So what exactly must the team do in the off-season? Let’s dive in, position by position, as the off-season ramps up in the next few months.
Note: UFA denotes an unrestricted free agent, RFA denotes a restricted free agent, and ERFA designates an Exclusive Rights Free Agent.
On Roster: Malik Hooker, George Odum, Ahmad Thomas
Free Agents: Clayton Geathers (UFA), Mathias Farley (RFA), Mike Mitchell (UFA), J.J. Wilcox (UFA)
What They Have:
Malik Hooker, despite not putting up the interceptions he did his rookie year, played as well as one could hope he would, considering he was not at 100% coming off of last year’s torn ACL. He helped the Colts’ “bend don’t break” defense hold up, as the defense gave up the 4th fewest big plays in the league with 61. Hooker should be primed for an even better junior season, one where he is fully healthy and hopefully playing with an even better team around him.
At strong safety, Clayton Geathers had a Geathers-esque season, playing very well when healthy and not being healthy all that often. When he was hurt, rookie George Odum was mostly dreadful, while J.J. Wilcox was somehow even worse. The only bright spot came with Mike Mitchell, who performed incredibly well when Geathers couldn’t go before going out with his own injury.
What They Need:
Geathers is obviously the big question mark. He and Matthias Farley, who went on injury reserve early in the season, simply cannot be relied upon as 16 game starters going forward, though both, as of late, have played very well when healthy. I can see the team bringing both or either of them back, but either way they must add some starting level talent; they simply cannot allow Odum/Wilcox caliber players to get playing time.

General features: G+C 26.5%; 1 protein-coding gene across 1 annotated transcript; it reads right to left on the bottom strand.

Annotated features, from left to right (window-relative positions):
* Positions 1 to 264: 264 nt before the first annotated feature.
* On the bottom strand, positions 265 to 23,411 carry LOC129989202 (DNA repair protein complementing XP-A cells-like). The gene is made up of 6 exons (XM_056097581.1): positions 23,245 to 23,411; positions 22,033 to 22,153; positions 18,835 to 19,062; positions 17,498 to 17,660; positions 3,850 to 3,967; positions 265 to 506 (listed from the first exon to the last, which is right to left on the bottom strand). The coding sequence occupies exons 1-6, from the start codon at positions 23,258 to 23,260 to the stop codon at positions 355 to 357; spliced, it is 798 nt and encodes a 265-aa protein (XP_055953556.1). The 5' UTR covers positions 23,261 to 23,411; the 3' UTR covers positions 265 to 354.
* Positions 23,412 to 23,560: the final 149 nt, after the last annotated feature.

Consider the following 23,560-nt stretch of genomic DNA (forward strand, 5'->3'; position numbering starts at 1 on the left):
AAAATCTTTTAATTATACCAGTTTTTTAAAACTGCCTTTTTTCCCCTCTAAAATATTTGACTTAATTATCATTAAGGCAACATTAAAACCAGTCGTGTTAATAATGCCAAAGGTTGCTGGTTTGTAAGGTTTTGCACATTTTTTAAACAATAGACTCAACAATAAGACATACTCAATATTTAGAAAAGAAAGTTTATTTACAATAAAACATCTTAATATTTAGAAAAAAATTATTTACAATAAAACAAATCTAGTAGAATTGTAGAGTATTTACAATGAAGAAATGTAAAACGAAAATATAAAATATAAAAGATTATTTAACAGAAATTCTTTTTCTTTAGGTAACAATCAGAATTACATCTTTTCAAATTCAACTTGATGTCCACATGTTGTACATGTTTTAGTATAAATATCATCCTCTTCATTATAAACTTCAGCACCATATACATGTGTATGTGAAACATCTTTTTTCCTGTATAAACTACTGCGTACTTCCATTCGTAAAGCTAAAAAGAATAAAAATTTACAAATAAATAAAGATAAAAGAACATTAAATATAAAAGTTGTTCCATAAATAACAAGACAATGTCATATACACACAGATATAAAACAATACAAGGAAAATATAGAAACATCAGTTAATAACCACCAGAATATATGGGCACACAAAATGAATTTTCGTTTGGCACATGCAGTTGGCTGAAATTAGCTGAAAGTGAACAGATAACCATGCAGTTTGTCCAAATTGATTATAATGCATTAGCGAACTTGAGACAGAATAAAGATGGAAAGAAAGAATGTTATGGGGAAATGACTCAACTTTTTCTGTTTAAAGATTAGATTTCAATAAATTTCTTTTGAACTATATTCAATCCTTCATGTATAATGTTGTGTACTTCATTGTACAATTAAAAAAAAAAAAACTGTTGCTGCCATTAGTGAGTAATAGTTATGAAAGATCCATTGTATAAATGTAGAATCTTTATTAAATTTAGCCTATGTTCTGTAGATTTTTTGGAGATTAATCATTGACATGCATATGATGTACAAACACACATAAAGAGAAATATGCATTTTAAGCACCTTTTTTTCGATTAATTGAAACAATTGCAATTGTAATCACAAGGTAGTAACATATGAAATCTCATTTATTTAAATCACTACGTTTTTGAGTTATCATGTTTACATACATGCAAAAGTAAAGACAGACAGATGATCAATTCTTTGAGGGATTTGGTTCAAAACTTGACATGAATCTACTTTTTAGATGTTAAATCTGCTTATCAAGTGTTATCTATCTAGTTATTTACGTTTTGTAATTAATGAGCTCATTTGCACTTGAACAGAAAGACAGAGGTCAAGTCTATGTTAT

Landon Collins is the big name at safety in free agency and would certainly be a massive addition and worth the possible, if not likely, over-payment that they would have to give to get him. If they go for someone cheaper, former Charger Adrian Phillips makes a ton of sense as a versatile SS who helped make the Charger’s seven DB package work against Baltimore’s run-heavy offense, even if it blew up in their face the next week in New England.
On Roster: Rigoberto Sanchez
Free Agents: Adam Vinatieri (UFA), Luke Rhodes (ERFA), Corey Moore (RFA)
What They Have:
Rigoberto Sanchez is a very good punter, and that’s all I have to say about that. Adam Vinatieri is certainly in the twilight of his career, but it sounds like he wants to come back next season, and I’m OK with giving him one more year. Luke Rhodes, from my admittedly limited knowledge of the intricacies of long snapping, seems like a quality contributor and someone I expect the team to retain. Corey Moore is technically a strong safety but is primarily a special teams player and seemed to do a good job last season.
What They Need: Continuity!
What do you think of the Colts’ roster as a whole? What player would you most like to add in free agency? What position is in the most need of talent? Leave a comment or hit me up on Twitter, @__AlexJacobson.